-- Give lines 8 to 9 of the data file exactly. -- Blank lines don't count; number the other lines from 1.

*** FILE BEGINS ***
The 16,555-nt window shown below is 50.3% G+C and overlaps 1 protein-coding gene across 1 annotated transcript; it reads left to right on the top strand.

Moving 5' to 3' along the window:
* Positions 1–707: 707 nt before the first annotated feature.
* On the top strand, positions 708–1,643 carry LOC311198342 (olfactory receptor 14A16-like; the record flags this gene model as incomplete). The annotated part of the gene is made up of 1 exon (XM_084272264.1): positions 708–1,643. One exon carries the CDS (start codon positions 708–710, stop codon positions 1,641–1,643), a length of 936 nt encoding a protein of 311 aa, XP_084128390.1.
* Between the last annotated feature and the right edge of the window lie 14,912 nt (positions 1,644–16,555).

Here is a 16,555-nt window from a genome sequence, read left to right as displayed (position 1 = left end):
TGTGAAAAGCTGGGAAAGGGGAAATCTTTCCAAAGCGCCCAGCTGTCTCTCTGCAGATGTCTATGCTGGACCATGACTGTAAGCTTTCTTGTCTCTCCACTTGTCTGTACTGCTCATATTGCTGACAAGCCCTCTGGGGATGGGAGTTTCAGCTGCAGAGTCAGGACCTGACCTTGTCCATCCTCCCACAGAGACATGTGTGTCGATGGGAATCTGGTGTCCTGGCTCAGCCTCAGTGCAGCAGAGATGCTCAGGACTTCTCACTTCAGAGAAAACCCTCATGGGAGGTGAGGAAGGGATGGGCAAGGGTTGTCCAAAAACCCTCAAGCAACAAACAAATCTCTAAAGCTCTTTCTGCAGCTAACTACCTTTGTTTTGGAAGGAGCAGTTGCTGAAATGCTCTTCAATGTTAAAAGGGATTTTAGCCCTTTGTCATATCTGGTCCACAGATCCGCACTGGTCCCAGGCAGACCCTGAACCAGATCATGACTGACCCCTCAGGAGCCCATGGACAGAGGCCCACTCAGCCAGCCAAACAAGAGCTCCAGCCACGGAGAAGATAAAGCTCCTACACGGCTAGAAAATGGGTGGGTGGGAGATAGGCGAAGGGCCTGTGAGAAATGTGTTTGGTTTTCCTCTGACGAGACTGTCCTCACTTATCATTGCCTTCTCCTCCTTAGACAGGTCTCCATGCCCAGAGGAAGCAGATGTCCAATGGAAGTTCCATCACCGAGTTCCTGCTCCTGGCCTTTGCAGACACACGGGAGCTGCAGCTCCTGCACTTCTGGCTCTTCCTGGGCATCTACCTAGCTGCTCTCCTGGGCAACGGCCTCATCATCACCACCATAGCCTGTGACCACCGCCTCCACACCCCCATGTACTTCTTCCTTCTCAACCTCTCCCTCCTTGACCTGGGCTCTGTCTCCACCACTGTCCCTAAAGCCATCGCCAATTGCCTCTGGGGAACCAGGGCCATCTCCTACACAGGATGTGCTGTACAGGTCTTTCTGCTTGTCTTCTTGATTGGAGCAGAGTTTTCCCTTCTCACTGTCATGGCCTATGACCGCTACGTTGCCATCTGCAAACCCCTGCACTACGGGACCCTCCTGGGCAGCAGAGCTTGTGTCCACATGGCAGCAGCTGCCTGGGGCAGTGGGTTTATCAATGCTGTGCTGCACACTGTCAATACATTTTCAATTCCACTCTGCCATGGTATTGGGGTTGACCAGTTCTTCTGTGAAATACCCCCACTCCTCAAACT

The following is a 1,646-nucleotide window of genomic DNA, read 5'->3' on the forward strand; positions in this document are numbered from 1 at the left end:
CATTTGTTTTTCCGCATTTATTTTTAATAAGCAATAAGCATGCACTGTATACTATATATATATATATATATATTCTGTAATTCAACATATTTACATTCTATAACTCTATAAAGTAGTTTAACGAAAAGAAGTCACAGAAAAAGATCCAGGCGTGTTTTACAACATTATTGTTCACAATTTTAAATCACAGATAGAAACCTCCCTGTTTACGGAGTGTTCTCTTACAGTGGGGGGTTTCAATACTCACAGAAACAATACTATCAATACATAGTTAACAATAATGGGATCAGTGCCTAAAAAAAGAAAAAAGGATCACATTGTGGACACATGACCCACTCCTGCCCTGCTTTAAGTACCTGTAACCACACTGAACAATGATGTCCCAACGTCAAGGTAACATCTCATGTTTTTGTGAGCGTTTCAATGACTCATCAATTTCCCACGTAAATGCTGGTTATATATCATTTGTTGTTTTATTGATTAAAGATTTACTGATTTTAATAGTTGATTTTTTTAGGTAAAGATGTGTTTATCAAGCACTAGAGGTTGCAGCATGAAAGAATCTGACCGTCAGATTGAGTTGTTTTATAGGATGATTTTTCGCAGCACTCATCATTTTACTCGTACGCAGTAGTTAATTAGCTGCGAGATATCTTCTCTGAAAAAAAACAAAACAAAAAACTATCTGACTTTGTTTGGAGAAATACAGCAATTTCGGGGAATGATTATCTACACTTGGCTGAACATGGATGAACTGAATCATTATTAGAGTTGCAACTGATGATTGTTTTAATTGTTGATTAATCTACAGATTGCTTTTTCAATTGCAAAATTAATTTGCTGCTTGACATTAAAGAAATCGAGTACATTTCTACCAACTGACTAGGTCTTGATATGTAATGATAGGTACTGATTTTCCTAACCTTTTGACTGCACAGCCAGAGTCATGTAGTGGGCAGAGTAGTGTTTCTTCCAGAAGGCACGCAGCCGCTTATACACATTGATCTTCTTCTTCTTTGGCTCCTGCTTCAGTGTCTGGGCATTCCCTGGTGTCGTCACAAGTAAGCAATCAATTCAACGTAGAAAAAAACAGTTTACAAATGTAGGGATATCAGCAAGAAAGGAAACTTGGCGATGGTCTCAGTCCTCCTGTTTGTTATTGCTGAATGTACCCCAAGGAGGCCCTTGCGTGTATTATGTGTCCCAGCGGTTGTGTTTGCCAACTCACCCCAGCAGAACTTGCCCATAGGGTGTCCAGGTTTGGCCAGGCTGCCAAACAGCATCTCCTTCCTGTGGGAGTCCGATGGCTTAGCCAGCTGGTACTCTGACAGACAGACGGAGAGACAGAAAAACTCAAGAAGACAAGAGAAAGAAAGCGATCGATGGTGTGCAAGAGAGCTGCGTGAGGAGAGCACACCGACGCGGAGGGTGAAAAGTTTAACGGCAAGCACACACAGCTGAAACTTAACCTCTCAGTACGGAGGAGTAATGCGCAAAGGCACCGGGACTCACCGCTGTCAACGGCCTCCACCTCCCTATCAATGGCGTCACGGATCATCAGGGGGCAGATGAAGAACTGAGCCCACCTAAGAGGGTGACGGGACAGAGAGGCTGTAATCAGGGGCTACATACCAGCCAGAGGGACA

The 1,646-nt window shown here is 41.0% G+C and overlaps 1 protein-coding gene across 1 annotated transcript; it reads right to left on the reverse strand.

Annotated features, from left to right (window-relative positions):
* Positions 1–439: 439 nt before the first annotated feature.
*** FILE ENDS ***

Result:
The following is a 1,646-nucleotide window of genomic DNA, read 5'->3' on the forward strand; positions in this document are numbered from 1 at the left end:
CATTTGTTTTTCCGCATTTATTTTTAATAAGCAATAAGCATGCACTGTATACTATATATATATATATATATATTCTGTAATTCAACATATTTACATTCTATAACTCTATAAAGTAGTTTAACGAAAAGAAGTCACAGAAAAAGATCCAGGCGTGTTTTACAACATTATTGTTCACAATTTTAAATCACAGATAGAAACCTCCCTGTTTACGGAGTGTTCTCTTACAGTGGGGGGTTTCAATACTCACAGAAACAATACTATCAATACATAGTTAACAATAATGGGATCAGTGCCTAAAAAAAGAAAAAAGGATCACATTGTGGACACATGACCCACTCCTGCCCTGCTTTAAGTACCTGTAACCACACTGAACAATGATGTCCCAACGTCAAGGTAACATCTCATGTTTTTGTGAGCGTTTCAATGACTCATCAATTTCCCACGTAAATGCTGGTTATATATCATTTGTTGTTTTATTGATTAAAGATTTACTGATTTTAATAGTTGATTTTTTTAGGTAAAGATGTGTTTATCAAGCACTAGAGGTTGCAGCATGAAAGAATCTGACCGTCAGATTGAGTTGTTTTATAGGATGATTTTTCGCAGCACTCATCATTTTACTCGTACGCAGTAGTTAATTAGCTGCGAGATATCTTCTCTGAAAAAAAACAAAACAAAAAACTATCTGACTTTGTTTGGAGAAATACAGCAATTTCGGGGAATGATTATCTACACTTGGCTGAACATGGATGAACTGAATCATTATTAGAGTTGCAACTGATGATTGTTTTAATTGTTGATTAATCTACAGATTGCTTTTTCAATTGCAAAATTAATTTGCTGCTTGACATTAAAGAAATCGAGTACATTTCTACCAACTGACTAGGTCTTGATATGTAATGATAGGTACTGATTTTCCTAACCTTTTGACTGCACAGCCAGAGTCATGTAGTGGGCAGAGTAGTGTTTCTTCCAGAAGGCACGCAGCCGCTTATACACATTGATCTTCTTCTTCTTTGGCTCCTGCTTCAGTGTCTGGGCATTCCCTGGTGTCGTCACAAGTAAGCAATCAATTCAACGTAGAAAAAAACAGTTTACAAATGTAGGGATATCAGCAAGAAAGGAAACTTGGCGATGGTCTCAGTCCTCCTGTTTGTTATTGCTGAATGTACCCCAAGGAGGCCCTTGCGTGTATTATGTGTCCCAGCGGTTGTGTTTGCCAACTCACCCCAGCAGAACTTGCCCATAGGGTGTCCAGGTTTGGCCAGGCTGCCAAACAGCATCTCCTTCCTGTGGGAGTCCGATGGCTTAGCCAGCTGGTACTCTGACAGACAGACGGAGAGACAGAAAAACTCAAGAAGACAAGAGAAAGAAAGCGATCGATGGTGTGCAAGAGAGCTGCGTGAGGAGAGCACACCGACGCGGAGGGTGAAAAGTTTAACGGCAAGCACACACAGCTGAAACTTAACCTCTCAGTACGGAGGAGTAATGCGCAAAGGCACCGGGACTCACCGCTGTCAACGGCCTCCACCTCCCTATCAATGGCGTCACGGATCATCAGGGGGCAGATGAAGAACTGAGCCCACCTAAGAGGGTGACGGGACAGAGAGGCTGTAATCAGGGGCTACATACCAGCCAGAGGGACA